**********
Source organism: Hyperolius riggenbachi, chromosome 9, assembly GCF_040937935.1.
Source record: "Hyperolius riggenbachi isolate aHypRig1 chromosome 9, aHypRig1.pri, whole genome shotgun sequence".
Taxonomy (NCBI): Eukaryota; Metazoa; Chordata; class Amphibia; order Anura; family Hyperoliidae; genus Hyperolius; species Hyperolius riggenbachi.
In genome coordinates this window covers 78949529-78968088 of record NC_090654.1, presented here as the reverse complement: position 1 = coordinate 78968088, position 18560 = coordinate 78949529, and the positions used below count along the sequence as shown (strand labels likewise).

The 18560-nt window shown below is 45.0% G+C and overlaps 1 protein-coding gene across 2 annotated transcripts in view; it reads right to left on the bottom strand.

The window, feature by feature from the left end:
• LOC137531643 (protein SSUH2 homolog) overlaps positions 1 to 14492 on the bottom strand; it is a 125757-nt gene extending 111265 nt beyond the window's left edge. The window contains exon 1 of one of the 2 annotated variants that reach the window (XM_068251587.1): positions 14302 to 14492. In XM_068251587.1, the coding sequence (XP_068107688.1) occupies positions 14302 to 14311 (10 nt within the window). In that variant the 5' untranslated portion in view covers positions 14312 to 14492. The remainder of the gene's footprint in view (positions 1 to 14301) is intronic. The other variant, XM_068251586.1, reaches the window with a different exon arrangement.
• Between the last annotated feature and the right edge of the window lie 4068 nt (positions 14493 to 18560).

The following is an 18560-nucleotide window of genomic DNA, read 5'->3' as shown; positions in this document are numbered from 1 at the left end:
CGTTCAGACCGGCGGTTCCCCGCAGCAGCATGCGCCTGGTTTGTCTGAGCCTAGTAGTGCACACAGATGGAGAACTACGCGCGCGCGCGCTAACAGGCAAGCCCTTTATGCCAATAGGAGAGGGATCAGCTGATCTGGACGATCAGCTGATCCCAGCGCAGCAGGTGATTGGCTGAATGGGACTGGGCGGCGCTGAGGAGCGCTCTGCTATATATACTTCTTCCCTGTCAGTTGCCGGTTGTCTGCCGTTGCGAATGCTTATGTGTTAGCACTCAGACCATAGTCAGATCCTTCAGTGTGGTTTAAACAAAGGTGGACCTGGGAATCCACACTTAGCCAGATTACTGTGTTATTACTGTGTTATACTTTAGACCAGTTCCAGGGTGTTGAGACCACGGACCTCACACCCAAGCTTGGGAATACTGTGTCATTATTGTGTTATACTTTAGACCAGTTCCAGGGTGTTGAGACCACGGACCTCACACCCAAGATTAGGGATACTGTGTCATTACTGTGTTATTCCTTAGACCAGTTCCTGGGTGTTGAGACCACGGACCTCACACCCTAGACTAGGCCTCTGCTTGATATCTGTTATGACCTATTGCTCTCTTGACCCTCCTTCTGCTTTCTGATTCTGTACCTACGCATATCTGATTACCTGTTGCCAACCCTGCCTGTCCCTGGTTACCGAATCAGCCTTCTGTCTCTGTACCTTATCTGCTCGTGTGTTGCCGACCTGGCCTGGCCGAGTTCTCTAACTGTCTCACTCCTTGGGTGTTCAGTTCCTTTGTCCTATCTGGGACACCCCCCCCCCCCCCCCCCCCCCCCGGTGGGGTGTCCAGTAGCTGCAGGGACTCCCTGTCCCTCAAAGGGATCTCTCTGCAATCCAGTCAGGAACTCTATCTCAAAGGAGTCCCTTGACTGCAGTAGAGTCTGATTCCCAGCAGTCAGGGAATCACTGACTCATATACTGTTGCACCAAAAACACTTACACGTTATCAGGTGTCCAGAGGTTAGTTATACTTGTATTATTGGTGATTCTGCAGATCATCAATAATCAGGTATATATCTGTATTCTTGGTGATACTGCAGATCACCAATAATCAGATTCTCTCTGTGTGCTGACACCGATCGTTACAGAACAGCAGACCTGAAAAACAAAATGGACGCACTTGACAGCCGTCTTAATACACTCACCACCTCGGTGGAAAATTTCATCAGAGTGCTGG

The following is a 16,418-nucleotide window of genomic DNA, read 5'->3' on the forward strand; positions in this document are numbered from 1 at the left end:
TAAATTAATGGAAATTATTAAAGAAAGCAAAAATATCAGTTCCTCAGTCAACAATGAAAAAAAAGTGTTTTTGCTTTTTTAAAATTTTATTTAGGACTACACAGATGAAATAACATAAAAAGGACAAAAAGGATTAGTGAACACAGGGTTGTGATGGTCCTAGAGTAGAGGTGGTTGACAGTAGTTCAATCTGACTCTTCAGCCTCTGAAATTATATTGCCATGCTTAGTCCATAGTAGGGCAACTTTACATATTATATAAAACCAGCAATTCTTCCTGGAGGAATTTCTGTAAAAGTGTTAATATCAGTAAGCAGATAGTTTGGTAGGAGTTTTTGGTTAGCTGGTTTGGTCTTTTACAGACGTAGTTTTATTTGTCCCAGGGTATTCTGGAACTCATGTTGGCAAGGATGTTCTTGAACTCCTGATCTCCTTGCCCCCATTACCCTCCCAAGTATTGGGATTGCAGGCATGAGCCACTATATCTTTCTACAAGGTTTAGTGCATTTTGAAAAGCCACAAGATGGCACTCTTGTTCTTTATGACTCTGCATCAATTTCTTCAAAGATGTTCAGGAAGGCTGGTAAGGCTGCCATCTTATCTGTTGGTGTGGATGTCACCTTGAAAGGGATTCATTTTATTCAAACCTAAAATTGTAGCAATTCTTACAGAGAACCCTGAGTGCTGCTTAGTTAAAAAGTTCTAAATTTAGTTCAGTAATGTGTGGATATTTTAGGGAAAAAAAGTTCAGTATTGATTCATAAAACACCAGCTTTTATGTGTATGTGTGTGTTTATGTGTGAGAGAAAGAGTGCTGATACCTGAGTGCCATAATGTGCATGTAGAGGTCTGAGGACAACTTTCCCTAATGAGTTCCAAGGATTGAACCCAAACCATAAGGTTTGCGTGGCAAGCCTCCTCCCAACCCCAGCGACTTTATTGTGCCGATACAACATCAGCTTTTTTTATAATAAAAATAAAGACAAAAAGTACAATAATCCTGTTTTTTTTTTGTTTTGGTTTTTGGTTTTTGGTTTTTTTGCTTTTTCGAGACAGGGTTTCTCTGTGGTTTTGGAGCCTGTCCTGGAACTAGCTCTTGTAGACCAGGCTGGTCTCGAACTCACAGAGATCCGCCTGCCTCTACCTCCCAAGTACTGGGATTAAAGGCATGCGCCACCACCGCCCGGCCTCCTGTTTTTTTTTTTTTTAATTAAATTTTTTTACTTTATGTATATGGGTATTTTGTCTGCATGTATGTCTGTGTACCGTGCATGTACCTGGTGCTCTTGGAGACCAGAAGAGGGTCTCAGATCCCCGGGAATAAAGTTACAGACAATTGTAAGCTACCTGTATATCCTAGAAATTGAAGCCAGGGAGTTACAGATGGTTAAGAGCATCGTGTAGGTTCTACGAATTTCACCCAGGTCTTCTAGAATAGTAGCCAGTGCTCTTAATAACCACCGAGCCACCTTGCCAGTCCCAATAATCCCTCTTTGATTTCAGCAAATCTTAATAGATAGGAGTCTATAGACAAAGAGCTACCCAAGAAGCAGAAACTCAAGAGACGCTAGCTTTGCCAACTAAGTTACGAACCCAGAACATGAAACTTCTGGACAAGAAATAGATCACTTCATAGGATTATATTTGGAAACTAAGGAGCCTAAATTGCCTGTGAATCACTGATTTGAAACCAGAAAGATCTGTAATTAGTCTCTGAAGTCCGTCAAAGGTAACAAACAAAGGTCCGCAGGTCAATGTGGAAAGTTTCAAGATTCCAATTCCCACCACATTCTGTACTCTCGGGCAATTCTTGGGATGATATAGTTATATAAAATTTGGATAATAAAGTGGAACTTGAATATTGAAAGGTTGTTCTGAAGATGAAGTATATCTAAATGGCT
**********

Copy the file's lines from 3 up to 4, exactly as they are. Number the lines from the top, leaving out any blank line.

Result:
Taxonomy (NCBI): Eukaryota; Metazoa; Chordata; class Amphibia; order Anura; family Hyperoliidae; genus Hyperolius; species Hyperolius riggenbachi.
In genome coordinates this window covers 78949529-78968088 of record NC_090654.1, presented here as the reverse complement: position 1 = coordinate 78968088, position 18560 = coordinate 78949529, and the positions used below count along the sequence as shown (strand labels likewise).